Updated 2011-06-10 12:35:04 by RLE

Richard Suchenwirth 2001-05-28 - The following will look immediately familiar to friends of formal syntax:
 set rules {
    s  {np vp}
    np {det n}
    np {npr}
    np {det adj n}
    vp {vi}
    vp {vt np}
    det "the"
    n   "dog"
    n   "man"
    npr "John"
    adj "lazy"
    adj "old"
    vi  "walks"
    vt  "feeds"

(VL 11 jun - yes for the ps-freaks ps as in phrase structure rules not postscript... ;-) )

... a small grammar of English, consisting of substitution/expansion rules, and a minimal "dictionary". To apply this syntax to test sentences, the following minimal parser (which takes the term "substitution rules" literally with regsub) is sufficient:
 proc parse0 {s rules} {
    set fired 1; set s " $s "
    while {$fired} {
        set fired 0
        foreach {lhs rhs} $rules {
            incr fired [regsub -all " $rhs " $s " $lhs " s]
    set s

It tries to repeatedly apply all rules until none fires any more, and returns the remaining list. If that equals s, the input was a well-formed sentence (according to the syntax).

Lars H (11 Jun 2003): How about using [string map] instead of [regsub]? That is much faster for fixed string replacements. It requires some preprocessing of the rules, though. - RS: wrote this years ago when I could not rely on string map being available on all my boxes - and speed is not the worry of this little plaything ;-)

More elaborated, we want to see what tree structure is parsed out of an input. This requires slightly more work:
 proc skim L {
    # returns all first elements of a list of lists
    set res [list]
    foreach i $L {lappend res [lindex $i 0]}
    set res
 proc lmatch {list sublist} {
    # returns start and end positions of first occurrence of sublist in
    # list, or an empty list if not found
    set lsub [llength $sublist]
    for {set i 0} {$i<=[llength $list]-$lsub} {incr i} {
        set to [expr {$i+$lsub-1}]
        if {[lrange $list $i $to]==$sublist} {
            return [list $i $to]
    return {}
 ######## enhanced parser, returns parse tree list
 proc parse1 {s rules} {
    set fired 1
    while {$fired} {
        set fired 0
        foreach {lhs rhs} $rules {
            if [llength [set t [lmatch [skim $s] $rhs]]] {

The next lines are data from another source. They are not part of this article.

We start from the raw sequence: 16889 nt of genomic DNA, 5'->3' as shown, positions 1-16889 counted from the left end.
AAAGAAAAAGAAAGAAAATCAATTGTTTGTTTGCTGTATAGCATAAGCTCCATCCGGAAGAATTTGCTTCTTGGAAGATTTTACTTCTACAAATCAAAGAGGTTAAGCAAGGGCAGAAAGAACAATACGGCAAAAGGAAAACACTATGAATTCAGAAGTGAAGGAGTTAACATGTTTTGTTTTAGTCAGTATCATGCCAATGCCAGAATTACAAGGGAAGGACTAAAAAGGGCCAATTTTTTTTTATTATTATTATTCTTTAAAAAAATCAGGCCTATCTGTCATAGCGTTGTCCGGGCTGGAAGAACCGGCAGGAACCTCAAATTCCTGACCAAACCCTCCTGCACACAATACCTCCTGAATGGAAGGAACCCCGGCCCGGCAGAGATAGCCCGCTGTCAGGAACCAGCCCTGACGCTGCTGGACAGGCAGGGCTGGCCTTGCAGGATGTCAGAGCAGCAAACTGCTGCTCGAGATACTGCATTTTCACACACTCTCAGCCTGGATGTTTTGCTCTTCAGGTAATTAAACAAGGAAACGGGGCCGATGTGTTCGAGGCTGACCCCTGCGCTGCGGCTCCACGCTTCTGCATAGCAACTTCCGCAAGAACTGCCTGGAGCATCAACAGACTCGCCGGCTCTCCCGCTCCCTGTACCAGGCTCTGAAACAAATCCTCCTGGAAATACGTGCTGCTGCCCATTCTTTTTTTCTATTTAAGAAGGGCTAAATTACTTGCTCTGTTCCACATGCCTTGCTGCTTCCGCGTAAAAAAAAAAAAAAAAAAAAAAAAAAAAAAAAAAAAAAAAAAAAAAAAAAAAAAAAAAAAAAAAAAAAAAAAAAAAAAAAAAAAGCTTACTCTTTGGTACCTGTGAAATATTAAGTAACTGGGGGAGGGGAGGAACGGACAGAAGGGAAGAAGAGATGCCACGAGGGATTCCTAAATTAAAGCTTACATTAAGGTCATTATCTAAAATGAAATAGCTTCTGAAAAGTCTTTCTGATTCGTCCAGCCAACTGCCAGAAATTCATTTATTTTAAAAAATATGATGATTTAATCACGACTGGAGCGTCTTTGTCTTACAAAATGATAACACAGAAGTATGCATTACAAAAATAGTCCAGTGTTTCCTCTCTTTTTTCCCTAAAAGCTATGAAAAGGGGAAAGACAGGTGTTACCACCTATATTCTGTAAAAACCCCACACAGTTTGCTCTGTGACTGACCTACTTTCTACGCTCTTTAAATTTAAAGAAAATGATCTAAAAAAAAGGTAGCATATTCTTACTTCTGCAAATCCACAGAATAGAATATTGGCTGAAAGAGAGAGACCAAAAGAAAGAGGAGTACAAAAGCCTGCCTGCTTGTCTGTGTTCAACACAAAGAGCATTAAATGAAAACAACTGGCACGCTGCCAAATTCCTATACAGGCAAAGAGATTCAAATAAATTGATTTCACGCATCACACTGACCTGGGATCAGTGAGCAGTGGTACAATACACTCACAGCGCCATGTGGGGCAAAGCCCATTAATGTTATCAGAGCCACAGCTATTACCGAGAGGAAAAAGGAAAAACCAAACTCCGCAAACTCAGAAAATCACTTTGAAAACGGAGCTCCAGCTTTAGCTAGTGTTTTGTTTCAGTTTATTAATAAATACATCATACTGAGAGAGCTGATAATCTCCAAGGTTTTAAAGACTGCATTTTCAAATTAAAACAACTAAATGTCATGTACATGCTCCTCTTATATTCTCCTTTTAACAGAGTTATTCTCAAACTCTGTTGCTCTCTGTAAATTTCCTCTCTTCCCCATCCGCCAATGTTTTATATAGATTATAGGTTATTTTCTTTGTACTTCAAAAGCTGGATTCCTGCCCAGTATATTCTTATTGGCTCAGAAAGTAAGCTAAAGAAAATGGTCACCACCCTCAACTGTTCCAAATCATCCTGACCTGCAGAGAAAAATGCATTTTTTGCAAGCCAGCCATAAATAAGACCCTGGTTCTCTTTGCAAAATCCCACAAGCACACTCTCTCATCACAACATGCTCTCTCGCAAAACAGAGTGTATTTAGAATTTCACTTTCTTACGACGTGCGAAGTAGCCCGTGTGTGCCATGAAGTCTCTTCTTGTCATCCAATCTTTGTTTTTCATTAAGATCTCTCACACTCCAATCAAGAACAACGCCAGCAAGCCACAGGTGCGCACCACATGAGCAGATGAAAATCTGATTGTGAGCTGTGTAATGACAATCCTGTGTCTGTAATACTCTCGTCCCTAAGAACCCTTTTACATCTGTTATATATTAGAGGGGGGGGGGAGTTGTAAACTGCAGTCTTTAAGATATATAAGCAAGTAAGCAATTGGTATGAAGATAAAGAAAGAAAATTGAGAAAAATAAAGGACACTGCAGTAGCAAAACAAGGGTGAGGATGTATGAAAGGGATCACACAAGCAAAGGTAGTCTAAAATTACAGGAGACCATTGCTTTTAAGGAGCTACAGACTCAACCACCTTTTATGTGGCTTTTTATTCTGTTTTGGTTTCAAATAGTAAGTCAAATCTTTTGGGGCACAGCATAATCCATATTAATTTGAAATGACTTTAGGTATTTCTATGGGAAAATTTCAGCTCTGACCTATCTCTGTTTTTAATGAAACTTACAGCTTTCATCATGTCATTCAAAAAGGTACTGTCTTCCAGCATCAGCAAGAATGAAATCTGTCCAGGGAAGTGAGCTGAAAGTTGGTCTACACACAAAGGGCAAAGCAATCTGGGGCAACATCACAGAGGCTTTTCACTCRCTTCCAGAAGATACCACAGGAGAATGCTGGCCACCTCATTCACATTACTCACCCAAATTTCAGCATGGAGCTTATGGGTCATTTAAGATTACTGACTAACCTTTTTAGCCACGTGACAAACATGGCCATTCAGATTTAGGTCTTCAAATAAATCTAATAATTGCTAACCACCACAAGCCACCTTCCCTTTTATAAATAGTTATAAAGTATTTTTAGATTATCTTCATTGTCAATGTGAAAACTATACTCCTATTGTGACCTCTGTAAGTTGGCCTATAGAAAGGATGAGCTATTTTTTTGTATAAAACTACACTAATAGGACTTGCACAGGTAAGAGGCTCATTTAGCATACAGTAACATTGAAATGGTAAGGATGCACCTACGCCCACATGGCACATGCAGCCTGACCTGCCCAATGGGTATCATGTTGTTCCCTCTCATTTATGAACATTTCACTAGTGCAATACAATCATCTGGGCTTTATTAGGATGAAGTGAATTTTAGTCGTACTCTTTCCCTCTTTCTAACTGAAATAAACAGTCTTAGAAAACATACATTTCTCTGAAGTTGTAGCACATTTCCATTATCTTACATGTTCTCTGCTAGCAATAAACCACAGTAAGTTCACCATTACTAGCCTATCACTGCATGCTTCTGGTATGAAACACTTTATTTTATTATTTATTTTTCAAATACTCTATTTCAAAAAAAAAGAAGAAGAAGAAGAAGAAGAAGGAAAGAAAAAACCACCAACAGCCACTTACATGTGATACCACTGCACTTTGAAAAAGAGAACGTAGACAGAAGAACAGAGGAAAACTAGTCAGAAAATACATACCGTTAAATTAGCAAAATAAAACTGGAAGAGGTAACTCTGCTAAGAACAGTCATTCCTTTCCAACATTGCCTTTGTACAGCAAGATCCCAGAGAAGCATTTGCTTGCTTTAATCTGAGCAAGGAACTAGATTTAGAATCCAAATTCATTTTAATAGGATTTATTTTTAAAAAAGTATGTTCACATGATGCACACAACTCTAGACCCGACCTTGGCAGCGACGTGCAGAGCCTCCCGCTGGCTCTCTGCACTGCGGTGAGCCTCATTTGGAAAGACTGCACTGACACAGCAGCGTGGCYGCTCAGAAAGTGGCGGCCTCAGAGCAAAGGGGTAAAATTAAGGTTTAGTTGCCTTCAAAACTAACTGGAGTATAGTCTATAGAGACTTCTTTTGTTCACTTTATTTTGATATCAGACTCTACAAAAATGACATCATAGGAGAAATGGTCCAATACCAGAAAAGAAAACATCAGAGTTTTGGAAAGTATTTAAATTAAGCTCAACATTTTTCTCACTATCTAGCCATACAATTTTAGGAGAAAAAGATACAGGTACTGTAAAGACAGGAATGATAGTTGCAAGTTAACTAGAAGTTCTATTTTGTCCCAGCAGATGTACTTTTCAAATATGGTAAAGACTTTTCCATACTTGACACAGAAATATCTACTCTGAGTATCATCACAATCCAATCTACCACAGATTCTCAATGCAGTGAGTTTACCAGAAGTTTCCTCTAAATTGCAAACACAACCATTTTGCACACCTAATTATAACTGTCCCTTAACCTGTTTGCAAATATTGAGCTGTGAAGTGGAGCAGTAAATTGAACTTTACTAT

foreach {from to} $t break
                set s [lreplace $s $from $to \
                        [eval list $lhs [lrange $s $from $to]]]
                incr fired
    set s

Of course, these micro-parsers have severe limitations: they can't detect ambiguities (like in He saw the man with the binoculars; but you also cannot express that "walks" can be intransitive (vi) or transitive (vt, "John walks the dog"), and the order of rules matters. But they are a nice starting point for syntax experiments (maybe one other weekend, the parse trees need some visualisation on a canvas...) - May 28,2001: Done - see Simple tree layout RS

AK -- With respect to working with trees I recommend to use the tree structure in tcllib. Working with that should be easier than direct manipulation of nested lists. It especially makes additional treewalks for modification of a syntax tree much easier. For visualization see VCG and other layouting tools (most are not Tk based).

Additional ideas: Recognition of sentences with a certain structure inside of gobs of text and highlighting them (text widget), or processing them in some way beyond simple recognition. For example numbers (i.e. two million four hundred twenty three).

RS -- See also English number reader which does the processing of such strings, but without full parsing... and, specialized, Expression parsing.

AK -- Another option is Yeti

jt -- Yet another option is taccle. You'll probably want a good scanner (insert cheap plug for fickle here).

Daniele Alberto GALLIANO I have two interesting small programs about this concepts, that are, more or less, porting of etok from C/C++ to Tcl. I added several rules in the grammar. Since sources are a bit longer than usual, I please You to refer to Universal Translator.

Gerald Lester (June 12, 2003) - Since english words can be multiple parts of speach (such as the word sail), evaluating the "sentence" with each possible meaning of the word and rating all of the resultant "parses" against the current context, then choosing the "best" fit to execute has been shown to work. As you narrow the context, you get better and better fits.
Category Human Language Arts and crafts of Tcl-Tk programming Category Parsing Category String Processing